As Toyota careened from one recall crisis to the next, the contrast was almost funny.
In one corner, we had pure Kabuki theater — a highly-stylized corporate drama playing out on the world stage.
At a hastily-called news conference in Nagoya on Feb. 5, Akio Toyoda — Toyota president and grandson of the company’s legendary founder Kiichiro Toyoda — bowed deeply in remorse before a gaggle of Japanese photographers. He then, dutifully, uttered phrases like “personal responsibility,” “deeply regretted,” and “very sorry.”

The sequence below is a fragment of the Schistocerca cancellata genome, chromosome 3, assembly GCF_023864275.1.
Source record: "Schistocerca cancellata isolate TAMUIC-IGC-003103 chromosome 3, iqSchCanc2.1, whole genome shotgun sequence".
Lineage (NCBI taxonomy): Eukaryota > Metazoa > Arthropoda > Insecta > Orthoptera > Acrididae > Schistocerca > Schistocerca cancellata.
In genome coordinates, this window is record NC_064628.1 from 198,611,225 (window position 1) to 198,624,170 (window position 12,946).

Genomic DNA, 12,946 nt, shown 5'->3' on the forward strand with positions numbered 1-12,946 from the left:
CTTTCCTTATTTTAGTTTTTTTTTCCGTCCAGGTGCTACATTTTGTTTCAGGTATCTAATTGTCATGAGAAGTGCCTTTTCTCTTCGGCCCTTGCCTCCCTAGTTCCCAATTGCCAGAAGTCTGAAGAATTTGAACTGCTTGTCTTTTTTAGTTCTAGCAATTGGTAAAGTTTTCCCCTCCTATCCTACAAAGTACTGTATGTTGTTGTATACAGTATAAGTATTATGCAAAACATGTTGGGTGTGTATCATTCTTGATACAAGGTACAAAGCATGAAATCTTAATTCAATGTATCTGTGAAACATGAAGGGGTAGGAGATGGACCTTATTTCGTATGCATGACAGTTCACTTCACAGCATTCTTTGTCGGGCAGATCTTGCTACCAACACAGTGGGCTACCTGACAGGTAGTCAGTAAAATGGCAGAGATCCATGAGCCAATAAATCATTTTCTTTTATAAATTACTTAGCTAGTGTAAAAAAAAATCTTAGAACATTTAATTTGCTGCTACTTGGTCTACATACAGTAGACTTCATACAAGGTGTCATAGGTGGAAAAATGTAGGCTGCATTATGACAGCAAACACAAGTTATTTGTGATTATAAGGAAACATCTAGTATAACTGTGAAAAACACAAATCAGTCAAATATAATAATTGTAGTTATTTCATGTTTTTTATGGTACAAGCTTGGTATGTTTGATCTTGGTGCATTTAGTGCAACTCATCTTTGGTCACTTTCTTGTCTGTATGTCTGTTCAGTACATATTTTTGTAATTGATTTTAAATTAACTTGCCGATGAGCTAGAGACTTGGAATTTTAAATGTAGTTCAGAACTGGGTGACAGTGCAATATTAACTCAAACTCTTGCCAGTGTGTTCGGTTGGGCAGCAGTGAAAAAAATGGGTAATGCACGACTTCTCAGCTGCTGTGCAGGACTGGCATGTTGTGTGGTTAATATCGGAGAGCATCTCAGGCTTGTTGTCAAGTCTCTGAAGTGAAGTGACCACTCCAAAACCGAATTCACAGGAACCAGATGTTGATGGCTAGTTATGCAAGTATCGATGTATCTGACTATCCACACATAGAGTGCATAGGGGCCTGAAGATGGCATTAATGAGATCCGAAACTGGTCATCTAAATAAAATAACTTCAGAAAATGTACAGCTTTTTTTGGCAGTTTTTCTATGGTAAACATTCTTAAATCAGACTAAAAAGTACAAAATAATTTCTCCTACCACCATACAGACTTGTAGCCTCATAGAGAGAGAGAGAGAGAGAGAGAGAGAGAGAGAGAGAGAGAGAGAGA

Finally, Toyoda announced a new “taskforce” under his control to look into quality problems, and skedaddled.
It was everything you’d expect from a Japanese mea culpa (minus the ritual suicide) — stoic, very public and, of course, entirely predictable.